By Chikako Mogi
TOKYO (Reuters) - Asian shares slipped to fresh 2013 lows on Thursday as growing uncertainty on whether the U.S. Federal Reserve would roll back its stimulus this year kept markets on edge, while choppy Japanese equities put pressure on the dollar against the yen.
MSCI's broadest index of Asia-Pacific shares outside Japan <.miapj0000pus> extended losses to drop as much as 0.9 percent to its lowest in six months. It had just snapped a four-day losing streak on Tuesday.</.miapj0000pus>
Australian shares <.axjo>, tracking a fall on Wall Street overnight, were off 0.6 percent after hitting a fresh 4-1/2-month low earlier. Hong Kong <.hsi> and Shanghai <.ssec> shares were also down. The fall in U.S. equities triggered by soft U.S. data spurred safe-haven bids into U.S. Treasuries on Wednesday.</.ssec></.hsi></.axjo>
A report by payrolls processor ADP showed U.S. private employers added 135,000 jobs in May, less than the 165,000 expected, while the Fed's Beige Book also provided a sober reading on hiring. Service-sector data from the Institute for Supply Management also showed employment in that part of the economy grew at its lowest rate in nearly a year in May.
Wednesday's set of U.S. data suggested the country's labor conditions may not yet prompt the Fed to trim its massive bond-buying program. Still, it has sharpened the markets' focus on the more important monthly nonfarm payrolls data due on Friday.
The U.S. central bank has made an improving jobs situation a precondition for softening its strong stimulus measures. While the latest patch of news undershot expectations, economic reports have generally backed views there is a mild recovery.
"It means the Fed is between a rock and a hard place... There is not really much they can do," said Credit Suisse equity strategist Damien Boey in Sydney.
Japan's Nikkei stock average <.n225> was back down 0.2 percent on a day of gyrations. After Thursday's opening, it fell 0.9 percent to a two-month-low, then rebounded to be up 1.7 percent before sliding again. <.t></.t></.n225>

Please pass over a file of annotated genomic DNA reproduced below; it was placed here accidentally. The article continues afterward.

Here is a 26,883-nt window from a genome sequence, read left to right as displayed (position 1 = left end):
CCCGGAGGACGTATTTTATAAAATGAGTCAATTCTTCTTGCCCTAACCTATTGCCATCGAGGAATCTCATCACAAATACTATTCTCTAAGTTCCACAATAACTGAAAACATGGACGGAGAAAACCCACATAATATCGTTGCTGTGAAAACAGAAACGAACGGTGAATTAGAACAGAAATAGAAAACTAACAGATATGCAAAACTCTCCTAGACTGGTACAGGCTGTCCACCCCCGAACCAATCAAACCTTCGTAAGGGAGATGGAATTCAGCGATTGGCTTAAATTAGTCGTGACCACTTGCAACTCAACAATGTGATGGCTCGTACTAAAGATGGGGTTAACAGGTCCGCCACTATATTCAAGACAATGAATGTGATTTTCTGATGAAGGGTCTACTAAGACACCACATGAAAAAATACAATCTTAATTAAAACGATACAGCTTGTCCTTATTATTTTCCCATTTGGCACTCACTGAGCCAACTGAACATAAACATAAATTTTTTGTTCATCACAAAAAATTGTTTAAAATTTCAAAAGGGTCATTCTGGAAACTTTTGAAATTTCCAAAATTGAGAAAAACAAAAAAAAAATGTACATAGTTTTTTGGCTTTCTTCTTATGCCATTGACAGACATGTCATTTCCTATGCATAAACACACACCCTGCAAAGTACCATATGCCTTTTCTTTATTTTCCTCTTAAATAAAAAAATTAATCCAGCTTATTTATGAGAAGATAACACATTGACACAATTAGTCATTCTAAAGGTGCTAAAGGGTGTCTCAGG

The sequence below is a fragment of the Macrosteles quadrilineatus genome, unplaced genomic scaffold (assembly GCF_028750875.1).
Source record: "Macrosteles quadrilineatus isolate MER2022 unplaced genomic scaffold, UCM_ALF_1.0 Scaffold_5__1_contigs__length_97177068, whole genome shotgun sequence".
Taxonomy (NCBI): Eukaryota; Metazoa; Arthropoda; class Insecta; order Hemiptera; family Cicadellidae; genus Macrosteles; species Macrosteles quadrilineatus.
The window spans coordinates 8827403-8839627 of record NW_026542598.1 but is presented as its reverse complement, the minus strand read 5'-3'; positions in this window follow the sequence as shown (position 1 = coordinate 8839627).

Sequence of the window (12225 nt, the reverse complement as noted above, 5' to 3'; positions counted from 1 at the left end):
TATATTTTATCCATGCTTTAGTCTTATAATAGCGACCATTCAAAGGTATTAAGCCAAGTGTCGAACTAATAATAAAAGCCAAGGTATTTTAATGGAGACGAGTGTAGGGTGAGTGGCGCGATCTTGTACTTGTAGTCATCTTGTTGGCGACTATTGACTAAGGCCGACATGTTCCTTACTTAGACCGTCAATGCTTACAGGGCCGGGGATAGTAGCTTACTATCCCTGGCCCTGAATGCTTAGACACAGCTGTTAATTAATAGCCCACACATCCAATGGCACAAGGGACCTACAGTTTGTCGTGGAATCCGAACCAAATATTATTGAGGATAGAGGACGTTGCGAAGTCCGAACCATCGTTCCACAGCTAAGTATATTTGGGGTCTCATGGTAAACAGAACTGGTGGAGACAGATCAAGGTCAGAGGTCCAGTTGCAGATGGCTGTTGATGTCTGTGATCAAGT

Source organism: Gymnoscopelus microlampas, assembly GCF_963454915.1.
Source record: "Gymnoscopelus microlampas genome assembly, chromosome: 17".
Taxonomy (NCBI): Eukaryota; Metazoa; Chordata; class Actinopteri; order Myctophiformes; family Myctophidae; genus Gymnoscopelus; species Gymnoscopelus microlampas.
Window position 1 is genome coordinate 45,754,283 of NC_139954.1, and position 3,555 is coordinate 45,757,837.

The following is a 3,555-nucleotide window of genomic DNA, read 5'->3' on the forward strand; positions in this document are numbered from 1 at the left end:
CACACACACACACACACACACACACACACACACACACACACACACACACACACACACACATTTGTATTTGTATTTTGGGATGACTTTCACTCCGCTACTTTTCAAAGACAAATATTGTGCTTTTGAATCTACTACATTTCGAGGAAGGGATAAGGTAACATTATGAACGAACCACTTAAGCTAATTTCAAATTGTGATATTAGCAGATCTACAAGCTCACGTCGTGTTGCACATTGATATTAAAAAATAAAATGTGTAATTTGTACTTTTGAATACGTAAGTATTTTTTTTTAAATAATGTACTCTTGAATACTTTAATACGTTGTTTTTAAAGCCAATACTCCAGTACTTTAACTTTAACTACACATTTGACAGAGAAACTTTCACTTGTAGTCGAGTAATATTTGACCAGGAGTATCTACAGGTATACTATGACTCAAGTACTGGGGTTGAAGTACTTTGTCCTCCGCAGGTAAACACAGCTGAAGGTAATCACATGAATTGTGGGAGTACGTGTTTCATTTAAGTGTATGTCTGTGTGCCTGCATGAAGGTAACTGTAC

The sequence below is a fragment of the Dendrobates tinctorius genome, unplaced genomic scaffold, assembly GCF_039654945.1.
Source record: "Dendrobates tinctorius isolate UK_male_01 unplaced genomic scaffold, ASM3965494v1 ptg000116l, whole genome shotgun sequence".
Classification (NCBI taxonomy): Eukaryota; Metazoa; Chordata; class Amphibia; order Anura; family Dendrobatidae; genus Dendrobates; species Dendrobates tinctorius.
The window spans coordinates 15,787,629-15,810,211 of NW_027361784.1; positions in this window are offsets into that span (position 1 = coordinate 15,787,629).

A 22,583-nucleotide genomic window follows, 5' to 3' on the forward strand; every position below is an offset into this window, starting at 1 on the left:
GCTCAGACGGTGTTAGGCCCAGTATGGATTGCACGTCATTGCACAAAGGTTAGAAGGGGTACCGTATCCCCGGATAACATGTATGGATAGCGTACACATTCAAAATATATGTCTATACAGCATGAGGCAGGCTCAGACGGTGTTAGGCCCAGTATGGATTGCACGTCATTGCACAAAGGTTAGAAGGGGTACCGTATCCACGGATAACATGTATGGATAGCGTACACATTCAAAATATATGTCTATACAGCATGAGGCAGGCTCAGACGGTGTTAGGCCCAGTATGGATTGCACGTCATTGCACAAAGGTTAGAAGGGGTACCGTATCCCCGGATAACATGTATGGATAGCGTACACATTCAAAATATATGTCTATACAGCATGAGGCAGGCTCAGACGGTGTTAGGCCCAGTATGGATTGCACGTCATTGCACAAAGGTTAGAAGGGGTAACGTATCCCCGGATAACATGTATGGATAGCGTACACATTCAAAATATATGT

On Wednesday, the Nikkei skidded 3.8 percent, extending a selloff that began on May 23, a day after Fed Chairman Ben Bernanke suggested the U.S. central bank could start paring bond purchases as soon as the Fed's next few meetings if the economy improves further.
On top on the shaky global mood, Tokyo's tumble in the last session was sparked by disappointment that Prime Minister Shinzo Abe's latest tranche of measures to revive the world's third-biggest economy dodged some of the tough issues. <.t></.t>
"Abe should have delivered a simple message clarifying the image of what Japan will look like in a few years, giving something concrete such as a potential growth rate or how many jobs may be created as a result of these steps," said Tetsuya Inoue, a senior researcher at Nomura Research Institute.
"The government is on the right track, but the announcement was ill-timed, coming just when jittery markets were looking for something to soothe their battered sentiment. But the Nikkei now offers a good value for long-term investors who missed the sharp and rapid rally into the May peak," Inoue said, referring to the Nikkei's 5-1/2-year peak scaled just before the sell-off.
Currency markets have been taking their cues from the Nikkei and its volatility put a cap on the dollar.
The dollar was up 0.1 percent against the yen at 99.20, after suffering a one-percent fall overnight. The dollar index <.dxy>, measured against a basket of six key currencies, was steady but near Monday's three-week low of 82.428.</.dxy>
"The dollar's longer-term bullish outlook remains intact as the Fed will eventually start scaling down its stimulus if jobs continue to be added, while the Bank of Japan will expand its monetary base. Current market sentiment is very bearish, but it's hard to see a sharper dollar selling from here," said Yuji Saito, director of foreign exchange at Credit Agricole in Tokyo.
The euro was steady around $1.3092, showing resilience despite weak data.
European shares dropped to six-week lows on Wednesday after data indicated business activity in the euro zone eased in May and retail sales in April indicated weak consumer demand.
The data kept pressure on the European Central Bank to do more to stimulate growth, but was not seen as changing the prevailing view that the ECB will leave monetary policy unchanged at a Thursday meeting.
U.S. crude futures held steady around $93.75 a barrel while Brent eased 0.2 percent to $102.83.
(Additional reporting by Maggie Lu Yueyang in Sydney; Editing by Shri Navaratnam and Richard Borsuk)